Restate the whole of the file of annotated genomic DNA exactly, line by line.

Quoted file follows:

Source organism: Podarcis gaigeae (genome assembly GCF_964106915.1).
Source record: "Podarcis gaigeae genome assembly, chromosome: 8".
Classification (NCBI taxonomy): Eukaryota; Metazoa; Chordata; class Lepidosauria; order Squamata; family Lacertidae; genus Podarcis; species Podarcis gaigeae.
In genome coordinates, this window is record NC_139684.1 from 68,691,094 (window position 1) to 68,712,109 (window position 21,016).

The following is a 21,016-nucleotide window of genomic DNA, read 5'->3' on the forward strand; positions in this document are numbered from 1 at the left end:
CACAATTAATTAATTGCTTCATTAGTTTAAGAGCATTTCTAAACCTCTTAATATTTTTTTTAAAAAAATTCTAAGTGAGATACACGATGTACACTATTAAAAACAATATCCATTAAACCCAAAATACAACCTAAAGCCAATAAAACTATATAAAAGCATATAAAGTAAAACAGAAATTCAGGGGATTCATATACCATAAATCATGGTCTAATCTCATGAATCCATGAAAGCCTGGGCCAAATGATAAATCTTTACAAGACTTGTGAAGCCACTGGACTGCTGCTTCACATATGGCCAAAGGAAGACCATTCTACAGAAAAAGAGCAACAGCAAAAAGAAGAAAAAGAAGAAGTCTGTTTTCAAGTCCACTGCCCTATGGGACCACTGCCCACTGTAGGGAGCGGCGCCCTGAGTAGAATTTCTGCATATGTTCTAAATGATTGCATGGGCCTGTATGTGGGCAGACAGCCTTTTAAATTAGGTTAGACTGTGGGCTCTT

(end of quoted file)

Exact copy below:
Source organism: Podarcis gaigeae (genome assembly GCF_964106915.1).
Source record: "Podarcis gaigeae genome assembly, chromosome: 8".
Classification (NCBI taxonomy): Eukaryota; Metazoa; Chordata; class Lepidosauria; order Squamata; family Lacertidae; genus Podarcis; species Podarcis gaigeae.
In genome coordinates, this window is record NC_139684.1 from 68,691,094 (window position 1) to 68,712,109 (window position 21,016).

The following is a 21,016-nucleotide window of genomic DNA, read 5'->3' on the forward strand; positions in this document are numbered from 1 at the left end:
CACAATTAATTAATTGCTTCATTAGTTTAAGAGCATTTCTAAACCTCTTAATATTTTTTTTAAAAAAATTCTAAGTGAGATACACGATGTACACTATTAAAAACAATATCCATTAAACCCAAAATACAACCTAAAGCCAATAAAACTATATAAAAGCATATAAAGTAAAACAGAAATTCAGGGGATTCATATACCATAAATCATGGTCTAATCTCATGAATCCATGAAAGCCTGGGCCAAATGATAAATCTTTACAAGACTTGTGAAGCCACTGGACTGCTGCTTCACATATGGCCAAAGGAAGACCATTCTACAGAAAAAGAGCAACAGCAAAAAGAAGAAAAAGAAGAAGTCTGTTTTCAAGTCCACTGCCCTATGGGACCACTGCCCACTGTAGGGAGCGGCGCCCTGAGTAGAATTTCTGCATATGTTCTAAATGATTGCATGGGCCTGTATGTGGGCAGACAGCCTTTTAAATTAGGTTAGACTGTGGGCTCTT